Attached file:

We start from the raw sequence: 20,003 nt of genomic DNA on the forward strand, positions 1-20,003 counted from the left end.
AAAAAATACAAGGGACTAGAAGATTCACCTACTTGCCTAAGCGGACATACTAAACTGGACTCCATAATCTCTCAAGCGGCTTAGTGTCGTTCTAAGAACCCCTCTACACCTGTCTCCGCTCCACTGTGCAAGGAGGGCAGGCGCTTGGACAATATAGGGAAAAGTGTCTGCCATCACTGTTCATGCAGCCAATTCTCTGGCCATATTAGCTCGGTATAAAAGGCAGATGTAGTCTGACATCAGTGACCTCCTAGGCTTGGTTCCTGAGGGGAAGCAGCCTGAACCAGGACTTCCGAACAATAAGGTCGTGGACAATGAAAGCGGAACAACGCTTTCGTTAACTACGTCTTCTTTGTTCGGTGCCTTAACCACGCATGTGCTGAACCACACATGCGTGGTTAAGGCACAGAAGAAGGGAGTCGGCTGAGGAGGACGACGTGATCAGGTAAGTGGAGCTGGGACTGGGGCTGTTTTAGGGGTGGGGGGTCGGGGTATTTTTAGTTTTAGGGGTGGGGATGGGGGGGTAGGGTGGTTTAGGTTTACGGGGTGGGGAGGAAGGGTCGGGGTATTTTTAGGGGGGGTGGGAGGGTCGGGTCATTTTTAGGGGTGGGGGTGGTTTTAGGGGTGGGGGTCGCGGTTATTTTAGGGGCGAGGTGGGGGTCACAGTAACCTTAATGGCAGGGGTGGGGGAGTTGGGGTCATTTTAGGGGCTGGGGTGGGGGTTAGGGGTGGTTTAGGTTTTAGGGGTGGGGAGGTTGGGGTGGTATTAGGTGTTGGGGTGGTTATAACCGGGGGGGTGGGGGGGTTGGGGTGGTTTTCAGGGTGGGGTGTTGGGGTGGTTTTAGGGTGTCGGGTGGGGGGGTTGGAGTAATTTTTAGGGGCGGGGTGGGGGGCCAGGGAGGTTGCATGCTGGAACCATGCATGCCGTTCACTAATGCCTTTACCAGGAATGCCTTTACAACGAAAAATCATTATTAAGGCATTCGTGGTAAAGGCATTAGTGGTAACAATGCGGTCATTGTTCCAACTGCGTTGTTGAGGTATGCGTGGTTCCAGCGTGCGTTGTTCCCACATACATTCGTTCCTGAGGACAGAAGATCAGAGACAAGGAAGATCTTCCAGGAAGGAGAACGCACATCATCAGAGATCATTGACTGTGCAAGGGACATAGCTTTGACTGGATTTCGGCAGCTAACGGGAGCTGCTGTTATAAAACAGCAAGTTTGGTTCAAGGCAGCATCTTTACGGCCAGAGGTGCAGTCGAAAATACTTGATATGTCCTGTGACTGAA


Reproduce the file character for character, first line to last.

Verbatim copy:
We start from the raw sequence: 20,003 nt of genomic DNA on the forward strand, positions 1-20,003 counted from the left end.
AAAAAATACAAGGGACTAGAAGATTCACCTACTTGCCTAAGCGGACATACTAAACTGGACTCCATAATCTCTCAAGCGGCTTAGTGTCGTTCTAAGAACCCCTCTACACCTGTCTCCGCTCCACTGTGCAAGGAGGGCAGGCGCTTGGACAATATAGGGAAAAGTGTCTGCCATCACTGTTCATGCAGCCAATTCTCTGGCCATATTAGCTCGGTATAAAAGGCAGATGTAGTCTGACATCAGTGACCTCCTAGGCTTGGTTCCTGAGGGGAAGCAGCCTGAACCAGGACTTCCGAACAATAAGGTCGTGGACAATGAAAGCGGAACAACGCTTTCGTTAACTACGTCTTCTTTGTTCGGTGCCTTAACCACGCATGTGCTGAACCACACATGCGTGGTTAAGGCACAGAAGAAGGGAGTCGGCTGAGGAGGACGACGTGATCAGGTAAGTGGAGCTGGGACTGGGGCTGTTTTAGGGGTGGGGGGTCGGGGTATTTTTAGTTTTAGGGGTGGGGATGGGGGGGTAGGGTGGTTTAGGTTTACGGGGTGGGGAGGAAGGGTCGGGGTATTTTTAGGGGGGGTGGGAGGGTCGGGTCATTTTTAGGGGTGGGGGTGGTTTTAGGGGTGGGGGTCGCGGTTATTTTAGGGGCGAGGTGGGGGTCACAGTAACCTTAATGGCAGGGGTGGGGGAGTTGGGGTCATTTTAGGGGCTGGGGTGGGGGTTAGGGGTGGTTTAGGTTTTAGGGGTGGGGAGGTTGGGGTGGTATTAGGTGTTGGGGTGGTTATAACCGGGGGGGTGGGGGGGTTGGGGTGGTTTTCAGGGTGGGGTGTTGGGGTGGTTTTAGGGTGTCGGGTGGGGGGGTTGGAGTAATTTTTAGGGGCGGGGTGGGGGGCCAGGGAGGTTGCATGCTGGAACCATGCATGCCGTTCACTAATGCCTTTACCAGGAATGCCTTTACAACGAAAAATCATTATTAAGGCATTCGTGGTAAAGGCATTAGTGGTAACAATGCGGTCATTGTTCCAACTGCGTTGTTGAGGTATGCGTGGTTCCAGCGTGCGTTGTTCCCACATACATTCGTTCCTGAGGACAGAAGATCAGAGACAAGGAAGATCTTCCAGGAAGGAGAACGCACATCATCAGAGATCATTGACTGTGCAAGGGACATAGCTTTGACTGGATTTCGGCAGCTAACGGGAGCTGCTGTTATAAAACAGCAAGTTTGGTTCAAGGCAGCATCTTTACGGCCAGAGGTGCAGTCGAAAATACTTGATATGTCCTGTGACTGAA